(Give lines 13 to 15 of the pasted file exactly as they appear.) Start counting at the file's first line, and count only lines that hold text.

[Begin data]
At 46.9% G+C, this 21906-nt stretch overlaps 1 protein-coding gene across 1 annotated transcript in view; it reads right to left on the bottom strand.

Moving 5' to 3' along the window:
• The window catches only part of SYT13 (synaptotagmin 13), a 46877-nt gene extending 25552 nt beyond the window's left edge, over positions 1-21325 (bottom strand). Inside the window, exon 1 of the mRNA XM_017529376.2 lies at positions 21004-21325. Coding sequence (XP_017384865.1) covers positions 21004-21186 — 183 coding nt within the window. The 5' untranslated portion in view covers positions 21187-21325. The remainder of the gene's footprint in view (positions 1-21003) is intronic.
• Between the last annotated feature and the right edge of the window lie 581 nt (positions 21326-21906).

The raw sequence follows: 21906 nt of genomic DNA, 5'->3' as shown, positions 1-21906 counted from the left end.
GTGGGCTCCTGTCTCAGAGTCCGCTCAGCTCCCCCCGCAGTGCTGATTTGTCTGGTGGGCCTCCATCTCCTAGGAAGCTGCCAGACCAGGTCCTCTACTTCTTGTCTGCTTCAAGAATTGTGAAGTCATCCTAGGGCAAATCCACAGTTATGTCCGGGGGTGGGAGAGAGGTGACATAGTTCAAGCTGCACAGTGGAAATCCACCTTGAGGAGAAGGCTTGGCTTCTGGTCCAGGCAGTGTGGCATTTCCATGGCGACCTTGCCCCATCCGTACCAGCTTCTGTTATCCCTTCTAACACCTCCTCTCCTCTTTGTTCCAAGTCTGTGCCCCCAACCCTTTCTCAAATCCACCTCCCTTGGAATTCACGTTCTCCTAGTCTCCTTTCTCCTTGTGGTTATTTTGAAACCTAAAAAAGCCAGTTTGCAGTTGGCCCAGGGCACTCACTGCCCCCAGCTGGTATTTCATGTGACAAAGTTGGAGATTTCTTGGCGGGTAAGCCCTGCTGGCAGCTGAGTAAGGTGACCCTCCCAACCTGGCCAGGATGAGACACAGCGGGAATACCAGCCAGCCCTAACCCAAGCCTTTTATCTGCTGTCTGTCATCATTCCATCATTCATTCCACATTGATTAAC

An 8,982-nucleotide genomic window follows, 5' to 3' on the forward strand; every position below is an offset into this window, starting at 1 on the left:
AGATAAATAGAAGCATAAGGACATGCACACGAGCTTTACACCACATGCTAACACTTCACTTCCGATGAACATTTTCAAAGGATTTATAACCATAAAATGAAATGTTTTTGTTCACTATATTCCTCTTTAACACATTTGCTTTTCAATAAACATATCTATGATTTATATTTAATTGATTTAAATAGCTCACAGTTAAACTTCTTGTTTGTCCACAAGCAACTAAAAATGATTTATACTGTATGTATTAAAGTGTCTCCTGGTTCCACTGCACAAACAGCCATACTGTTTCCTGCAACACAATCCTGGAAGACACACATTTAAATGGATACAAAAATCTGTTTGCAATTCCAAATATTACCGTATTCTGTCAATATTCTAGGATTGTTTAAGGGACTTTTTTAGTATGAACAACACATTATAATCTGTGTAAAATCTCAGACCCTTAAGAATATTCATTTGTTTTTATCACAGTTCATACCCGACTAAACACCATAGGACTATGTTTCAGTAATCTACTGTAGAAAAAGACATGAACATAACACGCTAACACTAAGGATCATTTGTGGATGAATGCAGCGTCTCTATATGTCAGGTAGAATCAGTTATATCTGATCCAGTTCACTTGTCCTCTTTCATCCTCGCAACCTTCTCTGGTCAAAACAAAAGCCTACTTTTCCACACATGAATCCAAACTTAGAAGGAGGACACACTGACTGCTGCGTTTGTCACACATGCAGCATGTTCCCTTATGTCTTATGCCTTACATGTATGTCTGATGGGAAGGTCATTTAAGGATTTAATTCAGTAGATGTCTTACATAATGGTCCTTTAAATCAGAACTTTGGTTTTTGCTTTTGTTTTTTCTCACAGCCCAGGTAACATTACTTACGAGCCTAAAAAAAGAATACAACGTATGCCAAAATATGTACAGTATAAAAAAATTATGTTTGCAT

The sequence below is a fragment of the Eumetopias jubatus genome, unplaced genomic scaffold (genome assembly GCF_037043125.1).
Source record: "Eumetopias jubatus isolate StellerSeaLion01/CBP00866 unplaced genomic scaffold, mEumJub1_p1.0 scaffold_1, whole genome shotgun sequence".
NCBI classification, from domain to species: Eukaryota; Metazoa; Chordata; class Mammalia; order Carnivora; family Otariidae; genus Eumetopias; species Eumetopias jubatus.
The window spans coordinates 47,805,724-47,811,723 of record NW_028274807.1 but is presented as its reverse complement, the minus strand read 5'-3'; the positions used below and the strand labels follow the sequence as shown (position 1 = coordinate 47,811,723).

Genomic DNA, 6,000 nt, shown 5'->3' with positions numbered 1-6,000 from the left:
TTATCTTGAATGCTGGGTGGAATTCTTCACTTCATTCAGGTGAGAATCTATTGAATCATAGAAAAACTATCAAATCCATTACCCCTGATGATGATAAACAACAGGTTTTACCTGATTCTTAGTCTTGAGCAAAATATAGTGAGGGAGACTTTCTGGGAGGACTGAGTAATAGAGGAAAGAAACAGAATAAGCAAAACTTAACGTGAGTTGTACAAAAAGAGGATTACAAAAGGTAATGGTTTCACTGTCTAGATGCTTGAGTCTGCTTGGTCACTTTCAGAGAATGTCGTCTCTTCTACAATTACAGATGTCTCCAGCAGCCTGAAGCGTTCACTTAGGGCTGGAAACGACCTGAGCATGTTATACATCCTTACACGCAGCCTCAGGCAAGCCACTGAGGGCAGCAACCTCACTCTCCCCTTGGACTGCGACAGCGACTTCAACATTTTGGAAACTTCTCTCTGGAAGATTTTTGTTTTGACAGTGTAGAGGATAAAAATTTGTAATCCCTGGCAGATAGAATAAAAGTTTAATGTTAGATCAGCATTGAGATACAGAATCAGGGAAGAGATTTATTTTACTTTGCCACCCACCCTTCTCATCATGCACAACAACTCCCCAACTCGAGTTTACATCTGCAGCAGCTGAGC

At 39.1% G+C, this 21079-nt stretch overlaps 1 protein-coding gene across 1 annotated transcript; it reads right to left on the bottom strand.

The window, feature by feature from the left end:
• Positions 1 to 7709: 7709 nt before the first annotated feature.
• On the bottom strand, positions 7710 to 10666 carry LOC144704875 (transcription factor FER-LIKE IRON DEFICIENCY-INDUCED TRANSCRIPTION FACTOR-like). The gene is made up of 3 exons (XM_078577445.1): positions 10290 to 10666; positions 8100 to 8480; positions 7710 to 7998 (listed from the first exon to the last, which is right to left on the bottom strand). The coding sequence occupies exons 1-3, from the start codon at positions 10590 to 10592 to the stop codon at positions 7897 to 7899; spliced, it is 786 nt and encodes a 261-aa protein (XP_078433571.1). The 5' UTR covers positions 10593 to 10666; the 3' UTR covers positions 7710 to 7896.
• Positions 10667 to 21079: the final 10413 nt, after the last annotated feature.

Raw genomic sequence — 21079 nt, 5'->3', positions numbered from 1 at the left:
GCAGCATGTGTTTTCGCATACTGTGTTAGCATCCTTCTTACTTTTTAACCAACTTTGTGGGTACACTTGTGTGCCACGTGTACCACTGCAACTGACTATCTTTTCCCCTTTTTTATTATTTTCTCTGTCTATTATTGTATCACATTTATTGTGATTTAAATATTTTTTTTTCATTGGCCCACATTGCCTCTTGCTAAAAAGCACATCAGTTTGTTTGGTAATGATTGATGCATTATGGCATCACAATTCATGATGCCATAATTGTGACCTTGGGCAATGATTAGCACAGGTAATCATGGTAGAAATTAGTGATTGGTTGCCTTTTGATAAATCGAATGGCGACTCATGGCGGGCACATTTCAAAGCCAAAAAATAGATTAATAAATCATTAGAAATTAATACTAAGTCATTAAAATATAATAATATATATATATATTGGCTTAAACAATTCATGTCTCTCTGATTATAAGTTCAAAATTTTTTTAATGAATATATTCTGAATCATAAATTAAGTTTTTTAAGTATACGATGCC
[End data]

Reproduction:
Genomic DNA, 6,000 nt, shown 5'->3' with positions numbered 1-6,000 from the left:
TTATCTTGAATGCTGGGTGGAATTCTTCACTTCATTCAGGTGAGAATCTATTGAATCATAGAAAAACTATCAAATCCATTACCCCTGATGATGATAAACAACAGGTTTTACCTGATTCTTAGTCTTGAGCAAAATATAGTGAGGGAGACTTTCTGGGAGGACTGAGTAATAGAGGAAAGAAACAGAATAAGCAAAACTTAACGTGAGTTGTACAAAAAGAGGATTACAAAAGGTAATGGTTTCACTGTCTAGATGCTTGAGTCTGCTTGGTCACTTTCAGAGAATGTCGTCTCTTCTACAATTACAGATGTCTCCAGCAGCCTGAAGCGTTCACTTAGGGCTGGAAACGACCTGAGCATGTTATACATCCTTACACGCAGCCTCAGGCAAGCCACTGAGGGCAGCAACCTCACTCTCCCCTTGGACTGCGACAGCGACTTCAACATTTTGGAAACTTCTCTCTGGAAGATTTTTGTTTTGACAGTGTAGAGGATAAAAATTTGTAATCCCTGGCAGATAGAATAAAAGTTTAATGTTAGATCAGCATTGAGATACAGAATCAGGGAAGAGATTTATTTTACTTTGCCACCCACCCTTCTCATCATGCACAACAACTCCCCAACTCGAGTTTACATCTGCAGCAGCTGAGC

At 39.1% G+C, this 21079-nt stretch overlaps 1 protein-coding gene across 1 annotated transcript; it reads right to left on the bottom strand.